26 April 2005

Why bother to buy Social Policy Bonds?

I am often asked why corporations or other agencies would bother to buy Social Policy Bonds. Those that are already trying to achieve social or environmental goals probably won't have much cash to spend on bonds and, unless they bought a great many, would hardly gain much by seeing the market value of their bonds rise.

I have two answers: first is that existing bodies could benefit substantially from holding Social Policy Bonds that target a remote objective (where the initial market price of the bonds would be very low). They could see the value of any bonds they buy multiply many times. But my main answer, which applies especially to larger projects, is that in the long run Social Policy Bonds would bring about new sorts of organisation: those dedicated financing the most efficient solutions to social and environmental problems. These organisations would, I think, end up owning large proportions of the bonds in circulation. They could subsidise the most cost-effective existing projects that are aimed at solving social problems; they could bribe socially destructive operations to reduce their activities; or they could help maximise returns from law enforcement. They could also finance research into the most promising new ways of achieving our social goals.

The profits of these bondholding organisations would be highly correlated with their success in solving social problems. Their profit-seeking would fit in exactly with the goals of wider society. Many bondholders, whether individuals or corporations, would be rich and, if their bonds were redeemed early, they would become richer. But this would be a socially beneficial way of acquiring wealth. What would be the implications of this? Two long-run possibilities:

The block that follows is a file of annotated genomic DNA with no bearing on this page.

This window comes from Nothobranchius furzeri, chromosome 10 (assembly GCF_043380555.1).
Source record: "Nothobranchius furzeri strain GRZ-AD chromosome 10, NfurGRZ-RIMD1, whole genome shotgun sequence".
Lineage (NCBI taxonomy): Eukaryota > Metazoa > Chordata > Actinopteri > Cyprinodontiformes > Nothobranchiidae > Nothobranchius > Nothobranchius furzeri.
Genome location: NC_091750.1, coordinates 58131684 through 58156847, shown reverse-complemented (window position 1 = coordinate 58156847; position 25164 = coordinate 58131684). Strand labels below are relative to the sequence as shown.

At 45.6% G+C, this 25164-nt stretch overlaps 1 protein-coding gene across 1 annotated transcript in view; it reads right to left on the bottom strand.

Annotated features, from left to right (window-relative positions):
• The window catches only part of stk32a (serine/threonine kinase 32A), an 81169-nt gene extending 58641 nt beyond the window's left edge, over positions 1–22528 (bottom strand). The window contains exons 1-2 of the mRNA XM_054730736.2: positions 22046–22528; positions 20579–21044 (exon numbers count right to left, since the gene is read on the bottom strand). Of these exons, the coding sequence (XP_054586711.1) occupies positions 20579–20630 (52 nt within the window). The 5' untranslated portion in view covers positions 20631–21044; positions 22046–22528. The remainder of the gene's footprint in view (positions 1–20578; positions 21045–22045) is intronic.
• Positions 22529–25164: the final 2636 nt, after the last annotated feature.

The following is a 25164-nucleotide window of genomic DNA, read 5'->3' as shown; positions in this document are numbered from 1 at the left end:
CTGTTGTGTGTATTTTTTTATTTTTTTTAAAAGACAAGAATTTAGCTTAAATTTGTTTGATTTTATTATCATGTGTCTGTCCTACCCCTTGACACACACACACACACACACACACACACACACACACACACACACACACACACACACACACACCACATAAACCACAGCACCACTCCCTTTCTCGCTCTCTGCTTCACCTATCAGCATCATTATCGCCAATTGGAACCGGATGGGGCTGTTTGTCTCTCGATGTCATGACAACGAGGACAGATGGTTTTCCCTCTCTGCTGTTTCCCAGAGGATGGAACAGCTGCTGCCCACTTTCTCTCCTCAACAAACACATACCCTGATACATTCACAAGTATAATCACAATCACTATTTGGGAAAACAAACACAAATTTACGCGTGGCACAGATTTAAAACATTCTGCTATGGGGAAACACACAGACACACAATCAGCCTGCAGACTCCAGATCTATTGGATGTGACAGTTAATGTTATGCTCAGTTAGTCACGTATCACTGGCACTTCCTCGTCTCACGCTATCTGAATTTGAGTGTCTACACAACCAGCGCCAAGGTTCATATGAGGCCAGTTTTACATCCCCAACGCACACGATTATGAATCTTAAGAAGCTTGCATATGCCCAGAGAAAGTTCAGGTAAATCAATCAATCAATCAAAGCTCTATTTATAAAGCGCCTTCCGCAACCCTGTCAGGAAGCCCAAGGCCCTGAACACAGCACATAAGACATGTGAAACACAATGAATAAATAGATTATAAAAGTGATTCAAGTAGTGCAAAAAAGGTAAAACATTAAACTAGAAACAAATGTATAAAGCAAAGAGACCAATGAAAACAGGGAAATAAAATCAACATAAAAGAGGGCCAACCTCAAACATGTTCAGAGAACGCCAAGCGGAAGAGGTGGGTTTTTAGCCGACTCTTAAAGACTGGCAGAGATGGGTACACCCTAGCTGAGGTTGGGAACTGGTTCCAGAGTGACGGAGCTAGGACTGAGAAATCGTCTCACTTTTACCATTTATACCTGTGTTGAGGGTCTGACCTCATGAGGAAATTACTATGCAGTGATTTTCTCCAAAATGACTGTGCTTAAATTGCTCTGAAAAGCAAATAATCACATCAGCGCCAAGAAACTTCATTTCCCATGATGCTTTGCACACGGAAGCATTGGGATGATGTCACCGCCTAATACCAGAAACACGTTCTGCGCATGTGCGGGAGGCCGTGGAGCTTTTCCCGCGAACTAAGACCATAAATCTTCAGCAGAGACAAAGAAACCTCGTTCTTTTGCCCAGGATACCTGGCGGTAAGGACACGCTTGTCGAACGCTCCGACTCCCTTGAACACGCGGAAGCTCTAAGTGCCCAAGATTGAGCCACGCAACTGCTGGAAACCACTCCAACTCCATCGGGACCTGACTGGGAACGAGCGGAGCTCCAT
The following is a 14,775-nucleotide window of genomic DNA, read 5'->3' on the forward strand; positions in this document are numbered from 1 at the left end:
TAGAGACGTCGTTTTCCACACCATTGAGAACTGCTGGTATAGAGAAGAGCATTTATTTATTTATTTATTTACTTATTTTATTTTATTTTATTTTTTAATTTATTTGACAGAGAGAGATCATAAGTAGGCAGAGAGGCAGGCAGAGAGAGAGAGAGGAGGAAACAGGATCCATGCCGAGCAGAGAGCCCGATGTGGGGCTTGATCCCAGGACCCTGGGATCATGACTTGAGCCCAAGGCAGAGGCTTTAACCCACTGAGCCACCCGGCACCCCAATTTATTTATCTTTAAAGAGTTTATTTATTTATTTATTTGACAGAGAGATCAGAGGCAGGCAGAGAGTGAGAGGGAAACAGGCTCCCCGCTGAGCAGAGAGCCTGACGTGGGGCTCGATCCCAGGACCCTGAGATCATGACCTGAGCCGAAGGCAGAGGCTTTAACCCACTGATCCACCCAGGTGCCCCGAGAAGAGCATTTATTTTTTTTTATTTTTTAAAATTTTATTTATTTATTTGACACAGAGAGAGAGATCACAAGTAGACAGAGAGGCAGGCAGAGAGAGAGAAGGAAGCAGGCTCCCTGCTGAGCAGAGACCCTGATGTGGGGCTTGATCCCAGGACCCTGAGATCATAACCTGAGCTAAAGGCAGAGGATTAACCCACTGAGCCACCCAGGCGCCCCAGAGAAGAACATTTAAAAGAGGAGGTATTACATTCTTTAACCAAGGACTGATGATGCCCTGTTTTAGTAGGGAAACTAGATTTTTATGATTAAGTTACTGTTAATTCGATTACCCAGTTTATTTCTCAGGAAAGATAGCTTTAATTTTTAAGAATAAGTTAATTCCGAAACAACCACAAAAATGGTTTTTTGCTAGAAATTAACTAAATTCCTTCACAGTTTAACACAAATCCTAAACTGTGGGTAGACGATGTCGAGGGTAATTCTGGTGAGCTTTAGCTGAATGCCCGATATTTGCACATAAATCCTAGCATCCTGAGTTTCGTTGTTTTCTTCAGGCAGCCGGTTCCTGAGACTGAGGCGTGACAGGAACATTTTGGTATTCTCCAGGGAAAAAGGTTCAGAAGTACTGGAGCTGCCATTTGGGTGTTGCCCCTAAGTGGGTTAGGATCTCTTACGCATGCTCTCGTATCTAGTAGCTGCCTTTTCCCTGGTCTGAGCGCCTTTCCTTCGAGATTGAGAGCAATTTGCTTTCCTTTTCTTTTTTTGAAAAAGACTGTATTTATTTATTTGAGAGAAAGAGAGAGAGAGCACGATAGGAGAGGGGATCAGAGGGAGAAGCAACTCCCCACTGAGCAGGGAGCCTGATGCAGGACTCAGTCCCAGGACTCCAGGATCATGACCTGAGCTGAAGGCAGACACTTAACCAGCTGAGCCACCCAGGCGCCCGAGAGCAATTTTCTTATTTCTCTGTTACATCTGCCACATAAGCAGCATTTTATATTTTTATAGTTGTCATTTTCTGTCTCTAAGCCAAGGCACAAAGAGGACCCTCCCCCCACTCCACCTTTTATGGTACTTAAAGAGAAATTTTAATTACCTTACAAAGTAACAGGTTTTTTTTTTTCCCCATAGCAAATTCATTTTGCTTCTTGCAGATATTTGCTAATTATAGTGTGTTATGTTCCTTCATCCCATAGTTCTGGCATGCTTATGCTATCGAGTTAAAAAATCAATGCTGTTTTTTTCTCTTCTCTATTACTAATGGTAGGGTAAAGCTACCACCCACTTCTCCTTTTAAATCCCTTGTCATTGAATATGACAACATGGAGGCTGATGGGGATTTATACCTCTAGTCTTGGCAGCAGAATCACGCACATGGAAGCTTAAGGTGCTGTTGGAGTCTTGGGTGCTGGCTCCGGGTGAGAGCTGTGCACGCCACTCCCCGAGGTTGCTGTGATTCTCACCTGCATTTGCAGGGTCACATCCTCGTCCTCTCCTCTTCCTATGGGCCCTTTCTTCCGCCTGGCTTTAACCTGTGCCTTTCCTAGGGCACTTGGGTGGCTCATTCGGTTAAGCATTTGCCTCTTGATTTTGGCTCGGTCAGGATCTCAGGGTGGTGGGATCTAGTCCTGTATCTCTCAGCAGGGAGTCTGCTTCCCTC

• It would enlarge the pool of talented people working to achieve social and environmental goals; and

  • As a way of accumulating wealth that is strictly correlated with wider public benefit, it could allow other, less socially beneficial ways, to be taxed more heavily.
  • 23 April 2005

    Emissions are not climate change

    From the Economist:

    Emissions trading is also taking off. America led the way with its sulphur-dioxide trading scheme, and today the EU is pioneering carbon-dioxide trading with the (albeit still controversial) goal of slowing down climate change. ... Here, politics merely sets the goal. How that goal is achieved is up to the traders.

    Not quite. The goal is to mitigate climate change, not cut back on anthropogenic carbon dioxide emissions.